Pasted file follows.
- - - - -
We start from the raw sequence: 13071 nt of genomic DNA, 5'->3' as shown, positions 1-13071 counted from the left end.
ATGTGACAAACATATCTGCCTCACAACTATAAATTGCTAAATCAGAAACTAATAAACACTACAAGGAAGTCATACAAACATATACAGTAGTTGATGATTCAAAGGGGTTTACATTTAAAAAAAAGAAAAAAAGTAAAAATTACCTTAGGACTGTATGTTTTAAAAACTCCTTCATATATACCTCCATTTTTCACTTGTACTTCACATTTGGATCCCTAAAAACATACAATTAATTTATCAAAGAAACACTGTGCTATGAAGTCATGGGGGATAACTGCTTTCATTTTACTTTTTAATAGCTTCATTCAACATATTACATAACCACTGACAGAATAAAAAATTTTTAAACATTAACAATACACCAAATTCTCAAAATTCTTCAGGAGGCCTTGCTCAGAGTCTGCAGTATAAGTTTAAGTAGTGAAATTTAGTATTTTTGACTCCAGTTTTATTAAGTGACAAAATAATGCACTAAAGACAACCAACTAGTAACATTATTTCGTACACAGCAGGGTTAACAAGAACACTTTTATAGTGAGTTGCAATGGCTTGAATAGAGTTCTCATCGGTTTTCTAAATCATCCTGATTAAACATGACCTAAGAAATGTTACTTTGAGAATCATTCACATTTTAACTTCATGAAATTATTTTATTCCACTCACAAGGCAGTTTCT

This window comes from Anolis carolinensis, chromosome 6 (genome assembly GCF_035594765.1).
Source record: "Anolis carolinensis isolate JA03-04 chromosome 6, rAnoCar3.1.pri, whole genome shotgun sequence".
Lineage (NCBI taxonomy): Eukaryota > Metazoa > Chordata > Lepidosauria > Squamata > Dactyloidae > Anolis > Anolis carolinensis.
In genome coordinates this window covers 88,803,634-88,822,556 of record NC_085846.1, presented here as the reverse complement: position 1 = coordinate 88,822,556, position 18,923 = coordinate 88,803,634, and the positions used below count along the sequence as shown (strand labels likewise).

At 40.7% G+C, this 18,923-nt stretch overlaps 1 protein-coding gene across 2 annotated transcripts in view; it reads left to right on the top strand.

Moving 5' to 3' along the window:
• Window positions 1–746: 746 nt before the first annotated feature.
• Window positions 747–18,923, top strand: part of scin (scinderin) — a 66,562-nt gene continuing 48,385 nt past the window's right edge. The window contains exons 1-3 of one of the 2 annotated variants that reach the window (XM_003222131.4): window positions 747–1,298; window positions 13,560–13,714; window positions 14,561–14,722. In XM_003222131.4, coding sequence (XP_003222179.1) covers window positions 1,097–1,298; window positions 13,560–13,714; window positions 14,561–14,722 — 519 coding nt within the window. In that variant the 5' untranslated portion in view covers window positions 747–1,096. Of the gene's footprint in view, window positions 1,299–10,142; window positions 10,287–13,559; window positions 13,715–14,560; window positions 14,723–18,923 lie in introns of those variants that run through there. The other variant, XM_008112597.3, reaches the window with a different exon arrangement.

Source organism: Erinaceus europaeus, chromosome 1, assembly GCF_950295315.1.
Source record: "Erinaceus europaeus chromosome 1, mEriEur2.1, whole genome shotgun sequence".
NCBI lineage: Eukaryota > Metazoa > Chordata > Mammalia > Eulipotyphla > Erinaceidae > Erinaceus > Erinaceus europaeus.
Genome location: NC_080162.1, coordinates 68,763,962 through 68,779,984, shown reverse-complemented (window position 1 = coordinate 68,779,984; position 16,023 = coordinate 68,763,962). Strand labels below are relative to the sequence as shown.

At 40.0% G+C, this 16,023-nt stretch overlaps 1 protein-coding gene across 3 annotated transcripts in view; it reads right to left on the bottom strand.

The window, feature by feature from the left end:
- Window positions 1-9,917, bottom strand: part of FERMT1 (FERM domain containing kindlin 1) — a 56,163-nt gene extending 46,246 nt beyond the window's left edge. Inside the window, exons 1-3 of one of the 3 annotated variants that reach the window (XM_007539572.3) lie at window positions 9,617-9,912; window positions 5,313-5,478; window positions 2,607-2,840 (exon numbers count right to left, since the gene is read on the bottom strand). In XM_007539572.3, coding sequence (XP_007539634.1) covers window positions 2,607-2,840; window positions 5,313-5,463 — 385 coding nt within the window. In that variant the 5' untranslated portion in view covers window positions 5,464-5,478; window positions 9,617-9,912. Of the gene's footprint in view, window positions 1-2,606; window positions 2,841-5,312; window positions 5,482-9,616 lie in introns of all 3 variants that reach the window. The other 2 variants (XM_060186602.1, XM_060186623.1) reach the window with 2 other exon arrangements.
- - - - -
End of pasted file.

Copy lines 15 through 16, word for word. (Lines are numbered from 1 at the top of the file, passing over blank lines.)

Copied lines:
At 40.0% G+C, this 16,023-nt stretch overlaps 1 protein-coding gene across 3 annotated transcripts in view; it reads right to left on the bottom strand.

The window, feature by feature from the left end: